Sustainable Woodstock

We aim to raise public awareness among the residents of Woodstock and beyond on the climate emergency, energy conservation, sustainable travel, waste reduction, recycling, bio-diversity, sustainable economics and respect for the planet. 
We are working with local councils, Woodstock Town Council, local schools and churches, Blenheim Palace, local businesses, the Farmers Market and the Woodstock trade association, Wake Up to Woodstock

Woodstock Community Woodland and Orchard

woodland mapOur woodland and orchard is looking better than ever.  Since the first trees were planted in the Autumn of 2010 the trees have steadily matured and with the grass drives and open glades have created a pleasant place for a stroll.  We have two picnic benches so there are places to sit and contemplate nature or just take the weight of your feet.  Do take a moment to come and see the woodland for yourself.  But where is the woodland?  It's as you leave Woodstock, on the main road heading for Chippy, just past the end of the 30 mph speed limit, on the left.  There's a notice board a small gate and you're there.  Or you can find it from this map.

You can read our Community Woodland Management Plan here.
An Orchard management plan will be published shortly.





Meadow Clary; Bee Orchid and Pyramidal Orchids in our Woodland and Orchard as photogrpahed by local supporter Stephen Heath

Volunteers building the bug hotels at the Woodland to encourage pollinating insects and to improve ecological diversity.

A happy band of volunteers enjoying a well-earned tea break at the woodland on 8th February 2020.
Working groups are planned at about fortnightly intervals to clear excessive self-seeded ash growing against Blenheim Park wall and to remove brambles and "old man's beard" (aka clematis) where they threaten to choke the trees.
It's voluntary.  You can spend as little or as much time as you like.  Sign up for WhatsApp messaging text by emailing here

Left to right, top to bottom:  1. David Rees, our forester, provides instruction on planting: 2. the busy volunteers: 3.  taking a break; 4.  Bob and Miriam  5.  Sustainable Woodstock Chair, Hilary Brown and Heritage Fruit Tree  Company supplier Andy Howard;  6.  Sophie planting a Blenheim apple  7.  the next generation of woodlanders

Pictures from Woodstock Community Woodland Saturday 23rd July 2016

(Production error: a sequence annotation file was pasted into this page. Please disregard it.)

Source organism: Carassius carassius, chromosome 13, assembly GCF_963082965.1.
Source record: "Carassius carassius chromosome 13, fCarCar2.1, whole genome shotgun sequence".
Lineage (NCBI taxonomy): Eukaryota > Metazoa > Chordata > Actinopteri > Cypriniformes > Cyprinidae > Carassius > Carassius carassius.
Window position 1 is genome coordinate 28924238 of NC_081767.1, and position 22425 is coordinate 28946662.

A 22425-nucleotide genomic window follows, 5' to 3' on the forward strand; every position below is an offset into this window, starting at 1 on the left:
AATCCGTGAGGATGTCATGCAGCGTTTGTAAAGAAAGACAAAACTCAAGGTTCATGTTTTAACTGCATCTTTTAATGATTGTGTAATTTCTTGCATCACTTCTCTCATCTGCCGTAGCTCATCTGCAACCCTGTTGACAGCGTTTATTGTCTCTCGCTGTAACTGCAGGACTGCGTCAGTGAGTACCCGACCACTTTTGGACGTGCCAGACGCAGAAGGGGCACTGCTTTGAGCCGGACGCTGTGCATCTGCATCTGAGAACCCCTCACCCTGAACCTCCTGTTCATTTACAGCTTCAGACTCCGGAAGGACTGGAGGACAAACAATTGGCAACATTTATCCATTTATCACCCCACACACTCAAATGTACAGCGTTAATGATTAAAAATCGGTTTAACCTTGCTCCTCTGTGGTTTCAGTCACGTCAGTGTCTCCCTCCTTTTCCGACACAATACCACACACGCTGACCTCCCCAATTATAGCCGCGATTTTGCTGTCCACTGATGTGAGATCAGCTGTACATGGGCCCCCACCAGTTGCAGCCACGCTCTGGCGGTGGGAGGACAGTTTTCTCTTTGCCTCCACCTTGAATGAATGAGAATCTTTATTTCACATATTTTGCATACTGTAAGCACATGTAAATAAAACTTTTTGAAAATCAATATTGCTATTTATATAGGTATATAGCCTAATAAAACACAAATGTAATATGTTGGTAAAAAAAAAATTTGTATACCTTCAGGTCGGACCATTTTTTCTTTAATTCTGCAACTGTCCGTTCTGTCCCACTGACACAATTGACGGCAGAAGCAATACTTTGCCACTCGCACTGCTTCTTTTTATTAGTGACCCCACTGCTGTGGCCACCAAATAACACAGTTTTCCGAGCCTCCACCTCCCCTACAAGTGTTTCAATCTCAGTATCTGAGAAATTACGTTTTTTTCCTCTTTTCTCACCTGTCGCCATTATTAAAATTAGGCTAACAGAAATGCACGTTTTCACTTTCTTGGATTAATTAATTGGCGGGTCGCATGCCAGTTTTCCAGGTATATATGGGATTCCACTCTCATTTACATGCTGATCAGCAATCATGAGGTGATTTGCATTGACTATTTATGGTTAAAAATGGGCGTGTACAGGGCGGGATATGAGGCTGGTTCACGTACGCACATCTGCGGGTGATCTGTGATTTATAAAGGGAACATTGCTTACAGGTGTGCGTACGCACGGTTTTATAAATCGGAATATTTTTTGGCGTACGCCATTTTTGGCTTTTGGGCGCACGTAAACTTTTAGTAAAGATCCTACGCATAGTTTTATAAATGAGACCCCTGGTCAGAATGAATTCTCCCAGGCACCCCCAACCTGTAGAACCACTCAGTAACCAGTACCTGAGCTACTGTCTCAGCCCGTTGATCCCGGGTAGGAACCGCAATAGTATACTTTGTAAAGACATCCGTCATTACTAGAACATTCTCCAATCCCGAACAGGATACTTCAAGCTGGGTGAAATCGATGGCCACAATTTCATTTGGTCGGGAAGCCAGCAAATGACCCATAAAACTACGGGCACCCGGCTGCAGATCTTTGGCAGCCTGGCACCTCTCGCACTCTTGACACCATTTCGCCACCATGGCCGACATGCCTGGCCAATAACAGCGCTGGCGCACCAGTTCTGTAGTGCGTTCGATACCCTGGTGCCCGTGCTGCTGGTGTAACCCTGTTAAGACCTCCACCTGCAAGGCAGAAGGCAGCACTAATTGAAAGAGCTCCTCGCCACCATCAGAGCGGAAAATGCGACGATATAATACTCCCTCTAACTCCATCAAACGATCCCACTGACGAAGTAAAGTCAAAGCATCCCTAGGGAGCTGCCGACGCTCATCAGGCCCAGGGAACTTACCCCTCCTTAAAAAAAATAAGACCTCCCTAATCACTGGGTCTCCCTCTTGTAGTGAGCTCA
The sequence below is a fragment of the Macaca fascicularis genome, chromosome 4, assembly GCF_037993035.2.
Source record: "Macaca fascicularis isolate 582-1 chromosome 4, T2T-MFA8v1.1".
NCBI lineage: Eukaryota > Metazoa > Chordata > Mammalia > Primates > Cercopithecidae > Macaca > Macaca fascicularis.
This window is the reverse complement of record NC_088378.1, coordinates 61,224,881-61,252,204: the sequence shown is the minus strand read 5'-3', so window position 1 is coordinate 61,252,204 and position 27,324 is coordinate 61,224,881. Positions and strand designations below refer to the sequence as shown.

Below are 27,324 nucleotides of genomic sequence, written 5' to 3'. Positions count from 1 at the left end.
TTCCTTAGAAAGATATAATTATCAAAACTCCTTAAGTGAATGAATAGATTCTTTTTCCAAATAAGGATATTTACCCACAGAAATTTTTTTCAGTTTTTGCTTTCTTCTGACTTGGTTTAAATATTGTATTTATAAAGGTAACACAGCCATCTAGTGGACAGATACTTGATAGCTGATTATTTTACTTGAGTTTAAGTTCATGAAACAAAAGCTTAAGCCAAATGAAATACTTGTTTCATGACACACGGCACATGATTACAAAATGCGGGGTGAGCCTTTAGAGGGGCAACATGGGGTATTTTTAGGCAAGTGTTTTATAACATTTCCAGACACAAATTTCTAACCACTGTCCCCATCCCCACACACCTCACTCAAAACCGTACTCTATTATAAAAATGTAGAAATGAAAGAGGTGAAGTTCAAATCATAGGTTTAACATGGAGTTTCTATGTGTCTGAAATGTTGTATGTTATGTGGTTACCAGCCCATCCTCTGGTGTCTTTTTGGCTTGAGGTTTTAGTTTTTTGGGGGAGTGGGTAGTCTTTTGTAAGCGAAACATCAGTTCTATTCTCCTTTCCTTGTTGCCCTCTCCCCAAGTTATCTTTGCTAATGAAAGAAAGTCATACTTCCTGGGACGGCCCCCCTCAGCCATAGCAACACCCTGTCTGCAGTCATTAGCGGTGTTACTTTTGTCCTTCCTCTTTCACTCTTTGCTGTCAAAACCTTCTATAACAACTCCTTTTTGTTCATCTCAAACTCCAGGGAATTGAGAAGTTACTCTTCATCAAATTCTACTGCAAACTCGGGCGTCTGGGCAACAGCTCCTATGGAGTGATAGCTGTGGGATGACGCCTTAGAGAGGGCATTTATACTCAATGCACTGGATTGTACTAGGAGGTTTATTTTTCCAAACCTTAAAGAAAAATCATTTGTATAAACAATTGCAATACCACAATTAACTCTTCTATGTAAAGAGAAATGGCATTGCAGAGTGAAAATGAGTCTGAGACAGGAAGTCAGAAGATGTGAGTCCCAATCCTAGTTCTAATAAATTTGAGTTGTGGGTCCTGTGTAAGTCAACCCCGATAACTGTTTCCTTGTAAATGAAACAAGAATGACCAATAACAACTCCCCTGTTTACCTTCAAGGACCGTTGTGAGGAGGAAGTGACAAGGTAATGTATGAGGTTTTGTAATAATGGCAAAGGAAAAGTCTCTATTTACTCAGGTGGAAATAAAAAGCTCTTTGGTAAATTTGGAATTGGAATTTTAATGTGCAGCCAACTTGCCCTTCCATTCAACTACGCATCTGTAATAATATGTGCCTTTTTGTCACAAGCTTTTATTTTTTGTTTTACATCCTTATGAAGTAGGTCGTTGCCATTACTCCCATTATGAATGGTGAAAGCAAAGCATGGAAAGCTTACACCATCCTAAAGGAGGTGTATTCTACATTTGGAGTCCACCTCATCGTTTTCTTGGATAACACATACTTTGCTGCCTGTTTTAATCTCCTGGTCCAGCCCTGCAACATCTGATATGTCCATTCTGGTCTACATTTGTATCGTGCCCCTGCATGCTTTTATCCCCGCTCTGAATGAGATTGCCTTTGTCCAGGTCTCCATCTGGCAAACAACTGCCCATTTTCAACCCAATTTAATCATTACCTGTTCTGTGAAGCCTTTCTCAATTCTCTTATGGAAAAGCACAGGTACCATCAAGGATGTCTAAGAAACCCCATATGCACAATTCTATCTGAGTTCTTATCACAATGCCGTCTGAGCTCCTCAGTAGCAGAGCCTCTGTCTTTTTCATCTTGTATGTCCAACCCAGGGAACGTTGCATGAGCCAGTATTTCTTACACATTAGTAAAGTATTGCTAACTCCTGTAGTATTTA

Left to Right:  The woodland today (July 2016); The Natural History Society members gather around their Mountain Ash;  the long overdue plaque to the first tree planted by His Grace the Duke of Marlborough

Ash Dieback - click here to read more

"The best time to plant a tree is yesterday.  The next best time is today"

Artist Impression of the Wood in Twenty Years

The Community Woodland was made possible with the help of many people.  Above all, the volunteers who dug the holes, clean and recycled stakes and shelters, shovelled the mulch, placed the trees, backfilled the holes and compacted the soil.  All 1600 trees were planted through one of the coldest winters.  We also thank a number of voluntary, commercial and institutional groups who helped to make the woodland possible. 
Woodstock Probus had the idea in the first place and provided some of the voluntary labour.

His Grace the Duke of Marlborough gave us the land on an eighty year lease free of charge.  We had the support of Blenheim's forestry team who secured grants from the Forestry Commission.
The Oxfordshire Woodland Project is an independent group providing expert advise and assistance for groups and individuals wanting to establish woodland habitats.  We were fortunate that the Oxfordshire Woodland Group's leader is also a key member of Sustainable Woodstock and we relied heavily on his expertise and guidance.
Woodstock Town Council supported the project throughout and is the guarantor of last resort for Blenheim Palace.
We secured generous grants from the west Oxfordshire housing association, Cottsway (their community grants division is called "Welcommunity"), and from the Real Wood Furniture Co. in Woodstock, and we received volunteer support from the town's primary and secondary schools, from the Wychwood Project, a volunteer group committed to woodland development, from the scouts, from a bereavement charity called Rosie and from many others.


Top:  The woodland after 12 months from first plantings.   Left:  Suzie.  In charge of tree planting
Right:  Planting the last few trees on completion of the project

Ash Dieback - Identification help from the Woodland Trust

The Woodland Trust has developed a new website where you can find out how to identify Chalara Fraxinea and keep up to date with the latest advice. At this time of year pay particular attention to any diamond shaped lesions on the main stem where side branches join.

If you believe your trees, or other trees in your area are infected please report it immediately to the following contacts: In England and Wales: Chalara helpline: 08459 33 55 77 (open 8am - 6pm every day) or In Scotland: Forestry Commission Scotland: 0131 314 6156 (9am - 5pm weekdays) or

While there are serious concerns about the disease, it's not necessary to remove any healthy ash trees - the way that the disease spreads is still being investigated and depending on the location of your trees there may be minimal risk of them contracting it in the short term. We're awaiting further advice from the Forestry Commission and Defra about the likely longer term impacts of the disease. All of the various tree species we have provided through the community tree packs scheme were sourced and grown in the UK (as were Sustainable Woodstock's trees for the Community Woodland) and our suppliers were subject to annual checks for all diseases by the Scottish Government's plant health officers.